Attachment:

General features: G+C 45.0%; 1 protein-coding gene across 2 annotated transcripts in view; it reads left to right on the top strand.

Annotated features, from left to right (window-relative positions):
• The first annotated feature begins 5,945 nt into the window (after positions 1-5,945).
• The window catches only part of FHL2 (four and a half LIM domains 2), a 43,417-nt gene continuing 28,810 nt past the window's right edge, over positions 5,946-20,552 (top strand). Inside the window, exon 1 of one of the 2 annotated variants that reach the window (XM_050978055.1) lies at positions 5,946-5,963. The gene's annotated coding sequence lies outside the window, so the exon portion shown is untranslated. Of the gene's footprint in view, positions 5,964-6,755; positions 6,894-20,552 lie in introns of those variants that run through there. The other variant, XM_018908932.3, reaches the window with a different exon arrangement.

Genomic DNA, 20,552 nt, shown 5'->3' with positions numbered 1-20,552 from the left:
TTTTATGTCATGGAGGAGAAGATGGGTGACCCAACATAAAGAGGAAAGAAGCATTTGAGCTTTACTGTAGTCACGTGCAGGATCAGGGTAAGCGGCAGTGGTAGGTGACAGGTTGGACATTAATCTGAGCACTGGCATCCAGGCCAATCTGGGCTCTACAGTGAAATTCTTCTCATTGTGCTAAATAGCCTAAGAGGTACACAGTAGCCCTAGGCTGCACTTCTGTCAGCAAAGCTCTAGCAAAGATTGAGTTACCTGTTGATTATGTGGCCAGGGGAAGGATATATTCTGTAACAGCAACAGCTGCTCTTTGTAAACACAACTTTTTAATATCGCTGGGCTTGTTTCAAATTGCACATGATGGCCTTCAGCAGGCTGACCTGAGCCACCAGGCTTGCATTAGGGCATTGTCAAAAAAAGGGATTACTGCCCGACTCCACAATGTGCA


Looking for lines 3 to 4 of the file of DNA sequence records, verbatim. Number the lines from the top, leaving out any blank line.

• The first annotated feature begins 5,945 nt into the window (after positions 1-5,945).
• The window catches only part of FHL2 (four and a half LIM domains 2), a 43,417-nt gene continuing 28,810 nt past the window's right edge, over positions 5,946-20,552 (top strand). Inside the window, exon 1 of one of the 2 annotated variants that reach the window (XM_050978055.1) lies at positions 5,946-5,963. The gene's annotated coding sequence lies outside the window, so the exon portion shown is untranslated. Of the gene's footprint in view, positions 5,964-6,755; positions 6,894-20,552 lie in introns of those variants that run through there. The other variant, XM_018908932.3, reaches the window with a different exon arrangement.